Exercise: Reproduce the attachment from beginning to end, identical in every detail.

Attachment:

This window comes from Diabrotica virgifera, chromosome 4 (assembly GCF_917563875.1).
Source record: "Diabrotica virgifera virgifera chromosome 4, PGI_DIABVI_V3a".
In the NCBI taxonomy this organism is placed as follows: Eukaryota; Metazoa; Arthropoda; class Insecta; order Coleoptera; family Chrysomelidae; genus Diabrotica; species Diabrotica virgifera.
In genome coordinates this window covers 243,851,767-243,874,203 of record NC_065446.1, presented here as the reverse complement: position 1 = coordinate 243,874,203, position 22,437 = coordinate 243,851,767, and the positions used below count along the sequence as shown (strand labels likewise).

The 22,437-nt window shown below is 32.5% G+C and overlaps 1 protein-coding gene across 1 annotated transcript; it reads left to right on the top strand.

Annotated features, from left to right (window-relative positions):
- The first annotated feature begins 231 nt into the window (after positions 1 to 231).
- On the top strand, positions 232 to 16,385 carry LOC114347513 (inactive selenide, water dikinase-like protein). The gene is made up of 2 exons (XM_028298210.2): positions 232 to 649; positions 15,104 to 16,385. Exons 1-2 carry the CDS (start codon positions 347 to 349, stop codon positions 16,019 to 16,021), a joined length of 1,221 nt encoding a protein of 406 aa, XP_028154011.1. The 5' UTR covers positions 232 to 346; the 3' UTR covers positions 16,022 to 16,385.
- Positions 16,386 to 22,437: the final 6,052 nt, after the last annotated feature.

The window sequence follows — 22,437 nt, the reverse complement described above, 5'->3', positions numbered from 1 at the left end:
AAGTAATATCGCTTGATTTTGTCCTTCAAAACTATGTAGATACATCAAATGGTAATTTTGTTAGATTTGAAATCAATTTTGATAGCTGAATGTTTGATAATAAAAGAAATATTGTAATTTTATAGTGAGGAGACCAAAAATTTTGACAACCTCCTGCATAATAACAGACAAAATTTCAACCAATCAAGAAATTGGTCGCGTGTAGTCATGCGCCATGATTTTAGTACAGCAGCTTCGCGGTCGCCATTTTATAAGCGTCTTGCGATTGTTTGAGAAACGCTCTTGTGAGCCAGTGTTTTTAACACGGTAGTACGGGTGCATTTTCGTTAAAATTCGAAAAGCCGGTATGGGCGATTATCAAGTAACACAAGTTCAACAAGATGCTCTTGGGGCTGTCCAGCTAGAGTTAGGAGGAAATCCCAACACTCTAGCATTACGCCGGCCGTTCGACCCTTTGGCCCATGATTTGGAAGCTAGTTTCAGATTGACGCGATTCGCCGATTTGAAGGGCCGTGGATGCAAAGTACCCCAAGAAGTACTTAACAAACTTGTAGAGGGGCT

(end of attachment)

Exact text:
This window comes from Diabrotica virgifera, chromosome 4 (assembly GCF_917563875.1).
Source record: "Diabrotica virgifera virgifera chromosome 4, PGI_DIABVI_V3a".
In the NCBI taxonomy this organism is placed as follows: Eukaryota; Metazoa; Arthropoda; class Insecta; order Coleoptera; family Chrysomelidae; genus Diabrotica; species Diabrotica virgifera.
In genome coordinates this window covers 243,851,767-243,874,203 of record NC_065446.1, presented here as the reverse complement: position 1 = coordinate 243,874,203, position 22,437 = coordinate 243,851,767, and the positions used below count along the sequence as shown (strand labels likewise).

The 22,437-nt window shown below is 32.5% G+C and overlaps 1 protein-coding gene across 1 annotated transcript; it reads left to right on the top strand.

Annotated features, from left to right (window-relative positions):
- The first annotated feature begins 231 nt into the window (after positions 1 to 231).
- On the top strand, positions 232 to 16,385 carry LOC114347513 (inactive selenide, water dikinase-like protein). The gene is made up of 2 exons (XM_028298210.2): positions 232 to 649; positions 15,104 to 16,385. Exons 1-2 carry the CDS (start codon positions 347 to 349, stop codon positions 16,019 to 16,021), a joined length of 1,221 nt encoding a protein of 406 aa, XP_028154011.1. The 5' UTR covers positions 232 to 346; the 3' UTR covers positions 16,022 to 16,385.
- Positions 16,386 to 22,437: the final 6,052 nt, after the last annotated feature.

The window sequence follows — 22,437 nt, the reverse complement described above, 5'->3', positions numbered from 1 at the left end:
AAGTAATATCGCTTGATTTTGTCCTTCAAAACTATGTAGATACATCAAATGGTAATTTTGTTAGATTTGAAATCAATTTTGATAGCTGAATGTTTGATAATAAAAGAAATATTGTAATTTTATAGTGAGGAGACCAAAAATTTTGACAACCTCCTGCATAATAACAGACAAAATTTCAACCAATCAAGAAATTGGTCGCGTGTAGTCATGCGCCATGATTTTAGTACAGCAGCTTCGCGGTCGCCATTTTATAAGCGTCTTGCGATTGTTTGAGAAACGCTCTTGTGAGCCAGTGTTTTTAACACGGTAGTACGGGTGCATTTTCGTTAAAATTCGAAAAGCCGGTATGGGCGATTATCAAGTAACACAAGTTCAACAAGATGCTCTTGGGGCTGTCCAGCTAGAGTTAGGAGGAAATCCCAACACTCTAGCATTACGCCGGCCGTTCGACCCTTTGGCCCATGATTTGGAAGCTAGTTTCAGATTGACGCGATTCGCCGATTTGAAGGGCCGTGGATGCAAAGTACCCCAAGAAGTACTTAACAAACTTGTAGAGGGGCT